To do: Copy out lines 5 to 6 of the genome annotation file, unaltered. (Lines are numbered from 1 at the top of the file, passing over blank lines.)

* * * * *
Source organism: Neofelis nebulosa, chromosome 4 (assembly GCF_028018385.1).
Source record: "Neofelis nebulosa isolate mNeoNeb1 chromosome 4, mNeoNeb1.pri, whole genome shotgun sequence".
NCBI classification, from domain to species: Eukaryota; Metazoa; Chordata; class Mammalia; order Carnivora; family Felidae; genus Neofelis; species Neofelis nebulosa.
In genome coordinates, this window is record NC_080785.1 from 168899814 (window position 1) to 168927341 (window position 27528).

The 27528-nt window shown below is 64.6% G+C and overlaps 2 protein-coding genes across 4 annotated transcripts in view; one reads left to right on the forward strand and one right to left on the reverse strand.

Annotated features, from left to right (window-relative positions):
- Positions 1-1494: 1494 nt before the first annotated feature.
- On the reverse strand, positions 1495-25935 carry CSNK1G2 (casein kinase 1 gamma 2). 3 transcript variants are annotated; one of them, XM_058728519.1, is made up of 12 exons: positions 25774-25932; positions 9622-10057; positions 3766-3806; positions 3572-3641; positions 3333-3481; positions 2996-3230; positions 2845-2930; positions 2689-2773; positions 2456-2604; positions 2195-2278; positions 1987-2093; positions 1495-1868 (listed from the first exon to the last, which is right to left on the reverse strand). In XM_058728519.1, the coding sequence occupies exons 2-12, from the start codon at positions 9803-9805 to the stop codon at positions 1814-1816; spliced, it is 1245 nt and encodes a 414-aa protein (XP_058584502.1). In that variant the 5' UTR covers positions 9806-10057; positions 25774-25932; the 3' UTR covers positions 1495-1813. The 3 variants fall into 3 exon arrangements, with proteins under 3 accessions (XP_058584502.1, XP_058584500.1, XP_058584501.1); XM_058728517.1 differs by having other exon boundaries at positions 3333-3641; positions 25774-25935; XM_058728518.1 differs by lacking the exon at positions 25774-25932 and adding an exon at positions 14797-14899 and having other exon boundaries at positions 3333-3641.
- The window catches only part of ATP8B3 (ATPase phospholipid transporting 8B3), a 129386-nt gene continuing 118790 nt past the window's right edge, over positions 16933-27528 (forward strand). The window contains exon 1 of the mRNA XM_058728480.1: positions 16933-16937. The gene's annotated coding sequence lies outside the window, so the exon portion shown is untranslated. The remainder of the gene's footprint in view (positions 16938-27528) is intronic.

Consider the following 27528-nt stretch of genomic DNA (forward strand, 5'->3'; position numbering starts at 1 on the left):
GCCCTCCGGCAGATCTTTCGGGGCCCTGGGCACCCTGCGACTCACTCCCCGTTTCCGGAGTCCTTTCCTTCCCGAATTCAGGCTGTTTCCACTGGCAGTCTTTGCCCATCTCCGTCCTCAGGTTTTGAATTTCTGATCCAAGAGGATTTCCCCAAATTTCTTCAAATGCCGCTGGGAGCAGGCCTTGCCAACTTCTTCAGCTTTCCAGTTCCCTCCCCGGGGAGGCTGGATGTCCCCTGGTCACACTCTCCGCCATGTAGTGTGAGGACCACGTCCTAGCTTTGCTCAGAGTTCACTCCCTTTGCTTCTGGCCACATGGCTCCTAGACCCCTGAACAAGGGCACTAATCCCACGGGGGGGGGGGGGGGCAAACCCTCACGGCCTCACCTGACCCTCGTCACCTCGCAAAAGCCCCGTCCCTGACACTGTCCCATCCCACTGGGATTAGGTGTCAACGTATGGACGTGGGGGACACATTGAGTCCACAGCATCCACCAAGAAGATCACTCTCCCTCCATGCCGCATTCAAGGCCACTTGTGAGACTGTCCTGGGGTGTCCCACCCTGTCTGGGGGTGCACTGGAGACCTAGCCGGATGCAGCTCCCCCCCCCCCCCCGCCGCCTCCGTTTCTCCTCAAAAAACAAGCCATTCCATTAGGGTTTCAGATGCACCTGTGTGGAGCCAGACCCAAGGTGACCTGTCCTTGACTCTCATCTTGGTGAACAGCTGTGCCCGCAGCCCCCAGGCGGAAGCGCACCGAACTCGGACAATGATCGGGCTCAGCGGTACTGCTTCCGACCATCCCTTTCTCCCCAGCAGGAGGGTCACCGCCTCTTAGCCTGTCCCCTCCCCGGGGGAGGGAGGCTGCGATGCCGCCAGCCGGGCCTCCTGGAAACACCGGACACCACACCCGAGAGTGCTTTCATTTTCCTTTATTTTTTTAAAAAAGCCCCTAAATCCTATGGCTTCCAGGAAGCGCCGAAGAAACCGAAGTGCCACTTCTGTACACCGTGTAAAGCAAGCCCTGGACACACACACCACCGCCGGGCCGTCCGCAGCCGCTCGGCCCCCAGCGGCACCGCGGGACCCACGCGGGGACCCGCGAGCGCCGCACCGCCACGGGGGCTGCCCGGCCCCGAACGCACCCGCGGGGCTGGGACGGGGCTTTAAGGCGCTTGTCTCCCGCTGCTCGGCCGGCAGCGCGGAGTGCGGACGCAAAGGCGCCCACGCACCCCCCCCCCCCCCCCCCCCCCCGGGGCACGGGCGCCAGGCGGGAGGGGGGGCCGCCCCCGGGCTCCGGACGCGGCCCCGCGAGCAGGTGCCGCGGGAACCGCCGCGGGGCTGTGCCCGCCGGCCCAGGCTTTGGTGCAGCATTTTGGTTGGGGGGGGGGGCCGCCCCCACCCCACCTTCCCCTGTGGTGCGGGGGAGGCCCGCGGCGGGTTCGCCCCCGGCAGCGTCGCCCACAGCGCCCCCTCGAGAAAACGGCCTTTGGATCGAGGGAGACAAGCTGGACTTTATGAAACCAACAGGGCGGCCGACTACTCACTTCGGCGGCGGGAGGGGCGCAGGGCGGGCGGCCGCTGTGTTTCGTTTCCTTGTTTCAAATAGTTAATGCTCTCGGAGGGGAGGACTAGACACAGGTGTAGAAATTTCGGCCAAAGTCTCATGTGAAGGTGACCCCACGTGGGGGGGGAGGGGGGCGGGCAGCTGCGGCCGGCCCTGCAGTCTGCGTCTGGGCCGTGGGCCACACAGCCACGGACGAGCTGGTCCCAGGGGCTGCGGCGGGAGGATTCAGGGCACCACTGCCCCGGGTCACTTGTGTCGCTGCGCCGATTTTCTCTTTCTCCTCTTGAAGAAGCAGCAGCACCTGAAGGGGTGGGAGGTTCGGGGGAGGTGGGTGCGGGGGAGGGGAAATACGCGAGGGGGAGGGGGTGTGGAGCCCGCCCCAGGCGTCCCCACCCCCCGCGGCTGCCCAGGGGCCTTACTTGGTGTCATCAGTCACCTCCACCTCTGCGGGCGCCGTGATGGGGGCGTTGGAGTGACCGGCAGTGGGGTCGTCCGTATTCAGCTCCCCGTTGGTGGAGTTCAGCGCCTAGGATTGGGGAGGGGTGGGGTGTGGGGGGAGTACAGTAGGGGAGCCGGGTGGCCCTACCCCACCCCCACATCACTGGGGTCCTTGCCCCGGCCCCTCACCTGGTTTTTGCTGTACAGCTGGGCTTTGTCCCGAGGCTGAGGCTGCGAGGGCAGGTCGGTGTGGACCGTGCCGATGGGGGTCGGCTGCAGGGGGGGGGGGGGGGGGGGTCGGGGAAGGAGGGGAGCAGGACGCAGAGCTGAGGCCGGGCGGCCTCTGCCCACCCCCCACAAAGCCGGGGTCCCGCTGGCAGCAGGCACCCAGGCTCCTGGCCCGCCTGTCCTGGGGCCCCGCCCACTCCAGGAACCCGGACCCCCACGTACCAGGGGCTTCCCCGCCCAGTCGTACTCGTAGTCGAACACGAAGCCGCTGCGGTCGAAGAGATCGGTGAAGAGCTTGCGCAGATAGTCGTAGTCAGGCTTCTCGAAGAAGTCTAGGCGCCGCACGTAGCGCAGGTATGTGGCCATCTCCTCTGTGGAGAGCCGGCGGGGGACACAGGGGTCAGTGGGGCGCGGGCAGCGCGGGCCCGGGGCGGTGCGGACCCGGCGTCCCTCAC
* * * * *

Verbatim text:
The 27528-nt window shown below is 64.6% G+C and overlaps 2 protein-coding genes across 4 annotated transcripts in view; one reads left to right on the forward strand and one right to left on the reverse strand.

Annotated features, from left to right (window-relative positions):